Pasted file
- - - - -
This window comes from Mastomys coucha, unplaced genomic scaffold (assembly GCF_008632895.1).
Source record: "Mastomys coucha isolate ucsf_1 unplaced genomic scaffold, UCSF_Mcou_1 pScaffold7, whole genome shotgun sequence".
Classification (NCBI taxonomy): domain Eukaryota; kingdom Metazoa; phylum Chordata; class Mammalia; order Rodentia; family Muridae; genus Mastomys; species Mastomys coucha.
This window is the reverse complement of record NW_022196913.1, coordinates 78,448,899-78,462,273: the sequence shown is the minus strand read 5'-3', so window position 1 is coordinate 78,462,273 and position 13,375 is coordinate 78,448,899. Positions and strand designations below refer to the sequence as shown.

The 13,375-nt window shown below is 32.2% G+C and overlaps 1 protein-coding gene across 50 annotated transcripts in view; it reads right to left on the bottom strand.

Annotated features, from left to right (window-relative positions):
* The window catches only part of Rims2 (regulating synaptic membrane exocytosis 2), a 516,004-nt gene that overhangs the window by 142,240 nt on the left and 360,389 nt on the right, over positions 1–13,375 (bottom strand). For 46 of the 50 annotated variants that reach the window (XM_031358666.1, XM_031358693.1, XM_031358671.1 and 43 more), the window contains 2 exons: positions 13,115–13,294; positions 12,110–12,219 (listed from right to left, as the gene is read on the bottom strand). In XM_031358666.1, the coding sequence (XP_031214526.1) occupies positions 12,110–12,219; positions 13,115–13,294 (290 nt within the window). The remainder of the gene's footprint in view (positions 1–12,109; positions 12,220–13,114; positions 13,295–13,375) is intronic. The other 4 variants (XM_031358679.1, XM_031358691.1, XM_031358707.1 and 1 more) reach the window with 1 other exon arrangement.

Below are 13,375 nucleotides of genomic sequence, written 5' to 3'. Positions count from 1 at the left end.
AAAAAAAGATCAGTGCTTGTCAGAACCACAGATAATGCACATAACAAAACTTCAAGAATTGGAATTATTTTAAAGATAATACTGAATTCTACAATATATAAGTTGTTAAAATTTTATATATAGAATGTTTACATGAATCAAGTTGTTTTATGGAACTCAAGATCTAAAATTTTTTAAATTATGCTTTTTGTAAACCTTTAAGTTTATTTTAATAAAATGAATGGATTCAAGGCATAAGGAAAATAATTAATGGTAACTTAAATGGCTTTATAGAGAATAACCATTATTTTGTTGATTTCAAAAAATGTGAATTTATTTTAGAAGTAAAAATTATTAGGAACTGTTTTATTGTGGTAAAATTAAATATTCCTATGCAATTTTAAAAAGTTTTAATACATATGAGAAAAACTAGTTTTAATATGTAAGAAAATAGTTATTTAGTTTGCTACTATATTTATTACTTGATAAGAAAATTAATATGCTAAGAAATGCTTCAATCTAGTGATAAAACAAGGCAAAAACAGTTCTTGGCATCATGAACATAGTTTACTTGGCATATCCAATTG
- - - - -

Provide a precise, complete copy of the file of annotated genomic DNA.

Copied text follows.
This window comes from Mastomys coucha, unplaced genomic scaffold (assembly GCF_008632895.1).
Source record: "Mastomys coucha isolate ucsf_1 unplaced genomic scaffold, UCSF_Mcou_1 pScaffold7, whole genome shotgun sequence".
Classification (NCBI taxonomy): domain Eukaryota; kingdom Metazoa; phylum Chordata; class Mammalia; order Rodentia; family Muridae; genus Mastomys; species Mastomys coucha.
This window is the reverse complement of record NW_022196913.1, coordinates 78,448,899-78,462,273: the sequence shown is the minus strand read 5'-3', so window position 1 is coordinate 78,462,273 and position 13,375 is coordinate 78,448,899. Positions and strand designations below refer to the sequence as shown.

The 13,375-nt window shown below is 32.2% G+C and overlaps 1 protein-coding gene across 50 annotated transcripts in view; it reads right to left on the bottom strand.

Annotated features, from left to right (window-relative positions):
* The window catches only part of Rims2 (regulating synaptic membrane exocytosis 2), a 516,004-nt gene that overhangs the window by 142,240 nt on the left and 360,389 nt on the right, over positions 1–13,375 (bottom strand). For 46 of the 50 annotated variants that reach the window (XM_031358666.1, XM_031358693.1, XM_031358671.1 and 43 more), the window contains 2 exons: positions 13,115–13,294; positions 12,110–12,219 (listed from right to left, as the gene is read on the bottom strand). In XM_031358666.1, the coding sequence (XP_031214526.1) occupies positions 12,110–12,219; positions 13,115–13,294 (290 nt within the window). The remainder of the gene's footprint in view (positions 1–12,109; positions 12,220–13,114; positions 13,295–13,375) is intronic. The other 4 variants (XM_031358679.1, XM_031358691.1, XM_031358707.1 and 1 more) reach the window with 1 other exon arrangement.

Below are 13,375 nucleotides of genomic sequence, written 5' to 3'. Positions count from 1 at the left end.
AAAAAAAGATCAGTGCTTGTCAGAACCACAGATAATGCACATAACAAAACTTCAAGAATTGGAATTATTTTAAAGATAATACTGAATTCTACAATATATAAGTTGTTAAAATTTTATATATAGAATGTTTACATGAATCAAGTTGTTTTATGGAACTCAAGATCTAAAATTTTTTAAATTATGCTTTTTGTAAACCTTTAAGTTTATTTTAATAAAATGAATGGATTCAAGGCATAAGGAAAATAATTAATGGTAACTTAAATGGCTTTATAGAGAATAACCATTATTTTGTTGATTTCAAAAAATGTGAATTTATTTTAGAAGTAAAAATTATTAGGAACTGTTTTATTGTGGTAAAATTAAATATTCCTATGCAATTTTAAAAAGTTTTAATACATATGAGAAAAACTAGTTTTAATATGTAAGAAAATAGTTATTTAGTTTGCTACTATATTTATTACTTGATAAGAAAATTAATATGCTAAGAAATGCTTCAATCTAGTGATAAAACAAGGCAAAAACAGTTCTTGGCATCATGAACATAGTTTACTTGGCATATCCAATTG